The report by experts at the London School of Economics looked at 300 scientific studies to evaluate evidence of sentience, and they concluded that cephalopods (such as octopuses, squid and cuttlefish) and decapods (such as crabs, lobsters and crayfish) should be treated as sentient beings.
Vertebrates, animals with a backbone, are already classified as sentient in new animal welfare legislation currently under debate in the United Kingdom.
Learning more about cephalopods and decapods
The report used eight different ways to measure sentience including learning ability, possession of pain receptors, connections between pain receptors and certain brain regions, response to anesthetics or analgesics, and behaviors including balancing threat against opportunity for reward and protection against injury or threat.
It found “very strong” evidence of sentience in octopods and “strong” evidence in most crabs. For other animals in these two groups, such as squid, cuttlefish and lobsters they found the evidence was substantial but not strong.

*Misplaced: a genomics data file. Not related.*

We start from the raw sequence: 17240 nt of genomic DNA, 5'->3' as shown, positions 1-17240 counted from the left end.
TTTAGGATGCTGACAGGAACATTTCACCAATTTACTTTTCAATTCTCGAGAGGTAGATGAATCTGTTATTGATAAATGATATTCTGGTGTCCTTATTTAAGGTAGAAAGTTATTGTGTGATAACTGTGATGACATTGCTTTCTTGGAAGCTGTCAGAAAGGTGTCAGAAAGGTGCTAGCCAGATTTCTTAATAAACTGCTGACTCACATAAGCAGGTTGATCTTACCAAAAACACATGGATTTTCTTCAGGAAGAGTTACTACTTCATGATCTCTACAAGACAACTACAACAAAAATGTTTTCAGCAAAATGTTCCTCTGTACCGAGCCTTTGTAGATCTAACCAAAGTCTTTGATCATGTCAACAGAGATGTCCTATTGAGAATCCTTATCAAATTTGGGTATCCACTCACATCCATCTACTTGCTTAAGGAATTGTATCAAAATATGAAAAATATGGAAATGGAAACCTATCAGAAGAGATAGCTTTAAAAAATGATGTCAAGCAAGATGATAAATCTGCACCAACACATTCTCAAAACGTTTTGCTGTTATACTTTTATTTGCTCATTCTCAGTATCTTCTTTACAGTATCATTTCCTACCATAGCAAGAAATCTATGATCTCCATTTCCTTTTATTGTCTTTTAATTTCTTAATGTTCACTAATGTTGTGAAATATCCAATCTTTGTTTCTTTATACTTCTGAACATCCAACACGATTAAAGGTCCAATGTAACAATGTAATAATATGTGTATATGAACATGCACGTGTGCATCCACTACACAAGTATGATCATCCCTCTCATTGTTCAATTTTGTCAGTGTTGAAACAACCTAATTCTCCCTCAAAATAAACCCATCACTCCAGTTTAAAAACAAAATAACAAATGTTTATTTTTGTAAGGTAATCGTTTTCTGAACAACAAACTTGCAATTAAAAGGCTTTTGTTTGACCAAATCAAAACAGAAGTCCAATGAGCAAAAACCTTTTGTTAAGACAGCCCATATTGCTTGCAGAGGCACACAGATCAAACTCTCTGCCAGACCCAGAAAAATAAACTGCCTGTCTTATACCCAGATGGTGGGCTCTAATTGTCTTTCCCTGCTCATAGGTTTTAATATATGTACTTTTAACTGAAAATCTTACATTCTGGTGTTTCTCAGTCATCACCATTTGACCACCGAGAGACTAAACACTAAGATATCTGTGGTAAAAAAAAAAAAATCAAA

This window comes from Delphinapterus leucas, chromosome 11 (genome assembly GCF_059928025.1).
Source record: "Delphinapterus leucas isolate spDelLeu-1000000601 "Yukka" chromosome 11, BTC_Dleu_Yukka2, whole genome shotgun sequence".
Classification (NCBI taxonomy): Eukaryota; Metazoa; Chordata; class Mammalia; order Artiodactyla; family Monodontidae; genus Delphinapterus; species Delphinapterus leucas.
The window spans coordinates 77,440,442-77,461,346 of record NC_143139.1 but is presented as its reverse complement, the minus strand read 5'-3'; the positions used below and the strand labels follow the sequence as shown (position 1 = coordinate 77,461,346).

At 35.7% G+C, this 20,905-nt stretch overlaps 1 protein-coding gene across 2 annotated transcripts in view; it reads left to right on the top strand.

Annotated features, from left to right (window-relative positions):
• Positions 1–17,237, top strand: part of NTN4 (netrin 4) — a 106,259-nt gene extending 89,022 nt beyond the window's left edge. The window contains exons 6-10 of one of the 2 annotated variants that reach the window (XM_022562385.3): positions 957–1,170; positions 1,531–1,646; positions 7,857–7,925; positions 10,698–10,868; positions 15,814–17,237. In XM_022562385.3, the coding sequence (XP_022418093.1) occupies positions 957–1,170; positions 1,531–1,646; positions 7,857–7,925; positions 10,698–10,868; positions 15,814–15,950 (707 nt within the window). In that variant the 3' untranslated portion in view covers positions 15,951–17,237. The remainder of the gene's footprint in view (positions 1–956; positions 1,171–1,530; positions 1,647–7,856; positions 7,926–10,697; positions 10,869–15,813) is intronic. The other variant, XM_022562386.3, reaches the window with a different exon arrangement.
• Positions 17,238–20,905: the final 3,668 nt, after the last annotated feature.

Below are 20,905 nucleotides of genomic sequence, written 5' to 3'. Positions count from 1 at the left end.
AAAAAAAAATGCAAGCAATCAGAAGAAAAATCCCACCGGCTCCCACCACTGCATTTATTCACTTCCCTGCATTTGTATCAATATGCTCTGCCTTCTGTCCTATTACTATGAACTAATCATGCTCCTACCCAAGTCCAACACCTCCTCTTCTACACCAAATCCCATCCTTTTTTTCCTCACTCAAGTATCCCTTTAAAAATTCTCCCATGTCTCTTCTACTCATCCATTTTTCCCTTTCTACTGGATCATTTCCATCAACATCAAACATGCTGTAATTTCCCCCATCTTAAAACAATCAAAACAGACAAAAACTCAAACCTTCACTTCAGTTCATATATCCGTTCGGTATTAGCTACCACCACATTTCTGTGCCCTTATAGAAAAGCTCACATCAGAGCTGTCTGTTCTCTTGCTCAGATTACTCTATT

However, the report said these varying degrees of evidence reflected disparities in the amount of attention different animals have received from scientists.
“Scientific attention has gravitated towards some (animals) rather than others for reasons of practical convenience (e.g. which animals can be kept well in labs) and geography (e.g. which species are available where a lab is located). Because of this situation, we think it would be inappropriate to limit protection to specific orders of cephalopod, or to specific infraorders of decapod,” the report said.